2011 marks the 70th anniversary of the siege of Leningrad. Recently, one of my favorite websites, The Browser, marked the occasion by calling attention to journalist Anna Reid’s excellent article on the siege which she wrote for the British-based online publication OpenDemocracy. The Browser also marked the occasion by posting one of its signature FiveBook Interviews, in which Reid discussed the top five books that she thought a person should read if one wanted to fully understand the horrors and triumphs of that brutal siege.
Then one afternoon a few weeks ago during one of my library visits I happened to come across Michael Jones’s 2008 book Leningrad: State of Siege. Inspired by the those two online articles, (and mistakenly believing that Jones’s book was one of those she recommended, which it wasn’t), I added Leningrad: State of Siege to my handful of books and headed to the automatic check out machine. After quickly starting the book, putting it aside for a bit and then ripping through it in what seemed like no time at all, I’m glad I read Jones’s book. Just like Timothy Egan did with The Worst Hard Time, Jones did a superb job presenting both the scope of the tragedy as well as its depth, particularly as it was seen through the eyes of countless individuals, their lives irreparably wrecked by the horrific siege.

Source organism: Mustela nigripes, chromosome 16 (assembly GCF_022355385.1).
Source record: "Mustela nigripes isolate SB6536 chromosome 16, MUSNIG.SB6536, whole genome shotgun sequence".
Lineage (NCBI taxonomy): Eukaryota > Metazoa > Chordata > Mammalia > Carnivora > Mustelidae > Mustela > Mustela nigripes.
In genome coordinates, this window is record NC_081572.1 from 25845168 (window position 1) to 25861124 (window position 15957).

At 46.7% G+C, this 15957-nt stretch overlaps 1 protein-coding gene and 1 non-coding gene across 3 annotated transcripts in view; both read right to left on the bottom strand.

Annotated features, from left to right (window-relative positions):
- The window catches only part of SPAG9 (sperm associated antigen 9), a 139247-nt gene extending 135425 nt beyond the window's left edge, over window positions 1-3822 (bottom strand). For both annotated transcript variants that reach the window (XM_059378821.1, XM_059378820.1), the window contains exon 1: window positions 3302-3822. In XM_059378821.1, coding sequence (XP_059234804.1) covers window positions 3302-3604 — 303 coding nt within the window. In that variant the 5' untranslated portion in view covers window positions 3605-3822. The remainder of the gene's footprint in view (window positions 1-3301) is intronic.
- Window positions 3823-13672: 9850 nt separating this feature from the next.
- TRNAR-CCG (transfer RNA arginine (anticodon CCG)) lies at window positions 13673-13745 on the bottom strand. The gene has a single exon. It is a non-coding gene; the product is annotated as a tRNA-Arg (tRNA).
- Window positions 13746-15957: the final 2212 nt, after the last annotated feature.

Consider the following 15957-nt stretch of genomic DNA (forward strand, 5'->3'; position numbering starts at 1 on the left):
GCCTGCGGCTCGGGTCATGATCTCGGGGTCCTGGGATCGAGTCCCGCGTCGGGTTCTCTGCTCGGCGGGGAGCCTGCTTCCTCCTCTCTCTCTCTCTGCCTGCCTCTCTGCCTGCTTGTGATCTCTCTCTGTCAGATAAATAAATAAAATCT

I think the greatest strength of Jones’s book is its ability to show beyond a doubt that the siege’s virtually unfathomable death toll of 1.3 million was just as much the result of Soviet callousness and incompetence as it was Nazi genocidal madness. Stalin and his appointed goons could have safely evacuated the young and old before the city was sealed off but they waited until it was too late and the results were disastrous. What little food did make it past the blockade was quickly confiscated by the ruling Communist elite, leaving the starving masses to fend for themselves. Devoid of food, electricity, heat and running water the starving city of Leningrad soon descended into a spiral of rampant disease, cannibalism and utter hopelessness.
Yes it’s a horrible story, but like many horrible stories it’s a true one and therefore must be told. And Jones did a great job telling it. He’s inspired me to read other books on the siege, especially the ones recommended by Anna Reid in her FiveBook Interview. It might also inspire me to finally read Harrison E. Salisbury’s 1970 classic The 900 Days: The Siege of Leningrad which has been sitting unread in my personal library for years. But the book it’s really inspired me to read is David Benloff’s 2008 novel City of Thieves. After hearing a co-worker of mine rave about it, I think that after reading Jones’s book I’d like to see how a novelist depicts the siege. Something tells me I won’t be disappointed.